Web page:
Your business must prepare for the continued importance of cyber security programs and controls. Every day the news is covering another big name that says they’ve had a breach. Can we continue to run our businesses while under attack, and can we minimize the harm that it does to us?

In many cases, small- and medium-sized organizations simply don’t have the resources to make information security a priority. Customers don’t ask about it, and the company doesn’t have the money to spend on it, so nothing happens. However, sensitive data is still there. There’s still a risk that it could be compromised.

Larger businesses, on the other hand, might have the resources to prioritize information security, and they might believe they’re doing just that. The problem is that many of these organizations simply don’t know the location of all their data. They may be working to protect what they know they have, but if they have data they’re unaware of—it’s likely unprotected, or at least not adequately protected.

The following tips for companies to reduce the risk of data theft and keep IT systems and sensitive information protected from compromise.

Four Tips to Reduce the Risk of Data Theft

1. Identify WHAT sensitive data you have within your company. 

We must acknowledge our responsibility. If your business accepts sensitive data, you have a responsibility to protect that data—whether it’s “required” (by a regulation, a client, a compliance standard, etc.) or not. This is an inferred duty for any entity that stores, processes, or transmits sensitive data of any kind. We must be good stewards of the data entrusted to us.

We must know the locations of the sensitive data in our possession. This means conducting inventory of all the sensitive information your organization has. It’s not easy, and it’s not fun, but it’s an important task and one that information security professionals specialize in. It’s what each organization must do to protect the data within its control. Identify all processes where data comes into your organization, where it comes from, where it’s stored while you have it, and how it leaves the organization (including who the information goes to and whether you’re holding those parties accountable).  And, of course, be sure to include in your inventory the processes where your company creates sensitive data.

Take the time to identify and catalogue sensitive data within your company. Once you have a list of the types of sensitive data and where it is stored, processed, and transmitted within the company, you can determine the threats to that data and make sure you have the controls and protections in place to help secure it.

2. Determine HOW susceptible your sensitive data is to compromise.

Examine (or implement) controls around the data stored, processed, and handled by your organization. Are the controls in place reasonable for protecting the data in question? Are there any controls you could (or should) add? What level of risk are you currently accepting? Are you okay with that?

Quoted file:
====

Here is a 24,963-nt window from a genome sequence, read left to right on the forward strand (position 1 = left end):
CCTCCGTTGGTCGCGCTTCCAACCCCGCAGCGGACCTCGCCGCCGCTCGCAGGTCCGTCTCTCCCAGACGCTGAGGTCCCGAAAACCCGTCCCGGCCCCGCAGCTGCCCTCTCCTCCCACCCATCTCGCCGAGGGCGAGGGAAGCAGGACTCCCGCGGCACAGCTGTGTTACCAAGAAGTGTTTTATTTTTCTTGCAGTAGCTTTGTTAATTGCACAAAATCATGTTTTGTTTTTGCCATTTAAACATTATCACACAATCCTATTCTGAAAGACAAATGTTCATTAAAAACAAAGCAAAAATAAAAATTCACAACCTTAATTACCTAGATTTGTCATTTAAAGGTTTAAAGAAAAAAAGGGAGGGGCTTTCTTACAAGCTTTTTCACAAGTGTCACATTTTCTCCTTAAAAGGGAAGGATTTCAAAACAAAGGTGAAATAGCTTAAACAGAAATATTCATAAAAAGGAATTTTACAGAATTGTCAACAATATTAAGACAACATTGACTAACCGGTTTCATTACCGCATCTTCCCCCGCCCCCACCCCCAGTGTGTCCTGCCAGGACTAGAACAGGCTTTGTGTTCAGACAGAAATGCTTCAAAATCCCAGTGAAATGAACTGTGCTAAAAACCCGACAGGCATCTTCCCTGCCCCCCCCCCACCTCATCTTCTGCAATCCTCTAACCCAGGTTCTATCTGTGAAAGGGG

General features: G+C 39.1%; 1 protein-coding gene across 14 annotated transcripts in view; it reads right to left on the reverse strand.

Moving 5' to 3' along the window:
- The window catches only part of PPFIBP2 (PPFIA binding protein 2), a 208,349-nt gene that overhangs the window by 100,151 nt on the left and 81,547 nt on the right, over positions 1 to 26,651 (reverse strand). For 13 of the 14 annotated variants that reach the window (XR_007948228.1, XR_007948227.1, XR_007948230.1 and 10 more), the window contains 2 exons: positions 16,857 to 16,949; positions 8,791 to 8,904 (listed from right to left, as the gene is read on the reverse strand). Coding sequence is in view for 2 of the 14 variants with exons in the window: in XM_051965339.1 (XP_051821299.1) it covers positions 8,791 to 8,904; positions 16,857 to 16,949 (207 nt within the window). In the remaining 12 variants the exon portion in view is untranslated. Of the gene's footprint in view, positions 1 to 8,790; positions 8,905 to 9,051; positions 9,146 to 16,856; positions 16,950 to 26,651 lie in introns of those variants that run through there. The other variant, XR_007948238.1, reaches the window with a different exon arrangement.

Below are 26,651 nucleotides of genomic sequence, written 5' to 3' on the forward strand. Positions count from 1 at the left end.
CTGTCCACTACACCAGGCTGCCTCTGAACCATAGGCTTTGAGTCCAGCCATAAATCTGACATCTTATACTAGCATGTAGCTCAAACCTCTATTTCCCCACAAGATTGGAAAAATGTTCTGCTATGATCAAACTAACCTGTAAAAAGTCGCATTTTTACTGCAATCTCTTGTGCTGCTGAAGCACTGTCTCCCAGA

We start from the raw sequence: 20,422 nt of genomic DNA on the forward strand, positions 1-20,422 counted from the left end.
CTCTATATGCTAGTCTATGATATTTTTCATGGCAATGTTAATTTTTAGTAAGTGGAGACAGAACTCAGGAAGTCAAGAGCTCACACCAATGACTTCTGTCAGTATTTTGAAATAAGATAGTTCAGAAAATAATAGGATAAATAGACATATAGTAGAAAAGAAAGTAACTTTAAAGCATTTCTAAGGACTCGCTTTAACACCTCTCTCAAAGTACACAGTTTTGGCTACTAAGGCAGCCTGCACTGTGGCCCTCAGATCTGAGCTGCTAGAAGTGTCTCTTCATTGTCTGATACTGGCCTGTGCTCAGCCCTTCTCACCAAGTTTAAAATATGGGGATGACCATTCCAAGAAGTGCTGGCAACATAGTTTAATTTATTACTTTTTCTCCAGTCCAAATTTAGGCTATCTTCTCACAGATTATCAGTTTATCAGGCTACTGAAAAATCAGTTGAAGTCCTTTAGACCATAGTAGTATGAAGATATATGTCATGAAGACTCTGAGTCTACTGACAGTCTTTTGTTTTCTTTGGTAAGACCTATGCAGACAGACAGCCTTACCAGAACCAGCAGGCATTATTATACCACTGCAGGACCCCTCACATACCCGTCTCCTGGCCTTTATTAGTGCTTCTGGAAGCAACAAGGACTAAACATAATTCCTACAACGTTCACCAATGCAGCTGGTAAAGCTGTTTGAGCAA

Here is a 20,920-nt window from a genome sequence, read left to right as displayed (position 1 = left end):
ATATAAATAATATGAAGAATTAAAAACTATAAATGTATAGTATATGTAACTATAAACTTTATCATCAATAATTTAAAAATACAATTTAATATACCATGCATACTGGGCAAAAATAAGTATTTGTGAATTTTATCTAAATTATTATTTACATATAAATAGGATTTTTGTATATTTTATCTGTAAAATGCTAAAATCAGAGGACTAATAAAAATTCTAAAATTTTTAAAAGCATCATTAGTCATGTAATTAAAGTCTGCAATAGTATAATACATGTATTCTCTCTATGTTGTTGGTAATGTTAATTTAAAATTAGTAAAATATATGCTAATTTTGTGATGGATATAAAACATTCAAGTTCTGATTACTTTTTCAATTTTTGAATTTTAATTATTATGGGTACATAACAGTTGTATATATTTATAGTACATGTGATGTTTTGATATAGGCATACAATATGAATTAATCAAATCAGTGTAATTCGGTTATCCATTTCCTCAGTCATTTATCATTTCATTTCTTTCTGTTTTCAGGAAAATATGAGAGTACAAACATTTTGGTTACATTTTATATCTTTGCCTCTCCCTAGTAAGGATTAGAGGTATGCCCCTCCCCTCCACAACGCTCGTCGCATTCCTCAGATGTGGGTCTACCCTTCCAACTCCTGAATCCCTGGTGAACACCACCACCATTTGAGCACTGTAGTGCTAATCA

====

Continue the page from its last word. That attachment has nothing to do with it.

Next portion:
Review your controls periodically. This generally comes in the form of an audit or assessment. An assessment can ascertain whether or not existing controls are functioning as intended, as well as whether or not they are having the desired impact on cybersecurity risk.  If the controls are not functioning properly or not effectively reducing risk, change them or add additional security measures.

penetration test can help you determine the technical vulnerability of your IT environment (and sensitive data) to compromise. This type of test helps to validate the security measures that a company may already have in place and to identify the remaining holes that could lead to data compromise.

3. Ensure company personnel understands their responsibility to protect sensitive information.

Many compromises occur because a well-meaning employee sends sensitive data via unencrypted e-mail or clicks on a link in a phishing scam. Take a few minutes this month to send a company-wide e-mail to remind employees to be vigilant when receiving unexpected messages and inquiries. Employees must be aware of the company’s policies regarding the handling of sensitive data when their job duties require them to store, process, or transmit such information. Learn more about how you can defend against social engineering.

Also, be sure that your company’s internal training includes a module on protecting sensitive data and complying with security policies. Once training has occurred, companies should periodically evaluate the effectiveness of the training by performing “social engineering tests” to assess the awareness and vigilance of personnel, and adjust training programs based on the results of the tests.

4. Address the areas that present the highest risk to the company first.

Focus on properly securing information before anything else. Do this, and compliance with cybersecurity obligations will be a natural result. The days of focusing on compliance alone will (or at least should) soon be over.

Most organizations have a limited amount of money and people resources to dedicate to information security and data protection. Before you spend a dollar of your organization’s money on security tools or products, make sure it is going to address the areas that present the highest risk to the company. That approach ensures that all money spent on security is justifiable and appropriate.

Smart companies are seeing the writing on the wall and adjusting their information security practices accordingly. Those who don’t will eventually be forced to adopt more stringent practices, one way or another. Whether that change is the result of fines, fallout, or new regulation remains to be seen.

Our team at LBMC can help you move from a posture of merely maintaining compliance to being an industry leader in responsibly and securely managing dataContact us today to learn more!